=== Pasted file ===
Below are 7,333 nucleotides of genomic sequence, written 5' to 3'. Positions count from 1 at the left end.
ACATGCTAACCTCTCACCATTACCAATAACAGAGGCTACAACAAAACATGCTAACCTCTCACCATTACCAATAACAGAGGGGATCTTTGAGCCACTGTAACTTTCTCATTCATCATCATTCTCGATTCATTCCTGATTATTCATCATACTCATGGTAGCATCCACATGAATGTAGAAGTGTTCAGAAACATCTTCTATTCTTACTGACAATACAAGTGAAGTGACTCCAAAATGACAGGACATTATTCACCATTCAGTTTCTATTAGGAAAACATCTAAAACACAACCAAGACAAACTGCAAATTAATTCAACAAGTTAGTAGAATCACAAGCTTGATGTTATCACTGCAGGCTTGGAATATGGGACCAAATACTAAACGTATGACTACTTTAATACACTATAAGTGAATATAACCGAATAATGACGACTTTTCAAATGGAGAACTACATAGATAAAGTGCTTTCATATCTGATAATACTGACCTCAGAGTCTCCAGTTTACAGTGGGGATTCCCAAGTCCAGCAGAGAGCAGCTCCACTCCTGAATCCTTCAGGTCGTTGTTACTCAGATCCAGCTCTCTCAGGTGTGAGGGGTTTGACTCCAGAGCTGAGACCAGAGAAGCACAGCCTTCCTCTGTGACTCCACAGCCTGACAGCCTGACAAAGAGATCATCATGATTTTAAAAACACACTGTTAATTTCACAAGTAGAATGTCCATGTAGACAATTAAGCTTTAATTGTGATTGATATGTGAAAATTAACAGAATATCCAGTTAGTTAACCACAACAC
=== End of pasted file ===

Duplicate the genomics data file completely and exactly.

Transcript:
Below are 7,333 nucleotides of genomic sequence, written 5' to 3'. Positions count from 1 at the left end.
ACATGCTAACCTCTCACCATTACCAATAACAGAGGCTACAACAAAACATGCTAACCTCTCACCATTACCAATAACAGAGGGGATCTTTGAGCCACTGTAACTTTCTCATTCATCATCATTCTCGATTCATTCCTGATTATTCATCATACTCATGGTAGCATCCACATGAATGTAGAAGTGTTCAGAAACATCTTCTATTCTTACTGACAATACAAGTGAAGTGACTCCAAAATGACAGGACATTATTCACCATTCAGTTTCTATTAGGAAAACATCTAAAACACAACCAAGACAAACTGCAAATTAATTCAACAAGTTAGTAGAATCACAAGCTTGATGTTATCACTGCAGGCTTGGAATATGGGACCAAATACTAAACGTATGACTACTTTAATACACTATAAGTGAATATAACCGAATAATGACGACTTTTCAAATGGAGAACTACATAGATAAAGTGCTTTCATATCTGATAATACTGACCTCAGAGTCTCCAGTTTACAGTGGGGATTCCCAAGTCCAGCAGAGAGCAGCTCCACTCCTGAATCCTTCAGGTCGTTGTTACTCAGATCCAGCTCTCTCAGGTGTGAGGGGTTTGACTCCAGAGCTGAGACCAGAGAAGCACAGCCTTCCTCTGTGACTCCACAGCCTGACAGCCTGACAAAGAGATCATCATGATTTTAAAAACACACTGTTAATTTCACAAGTAGAATGTCCATGTAGACAATTAAGCTTTAATTGTGATTGATATGTGAAAATTAACAGAATATCCAGTTAGTTAACCACAACAC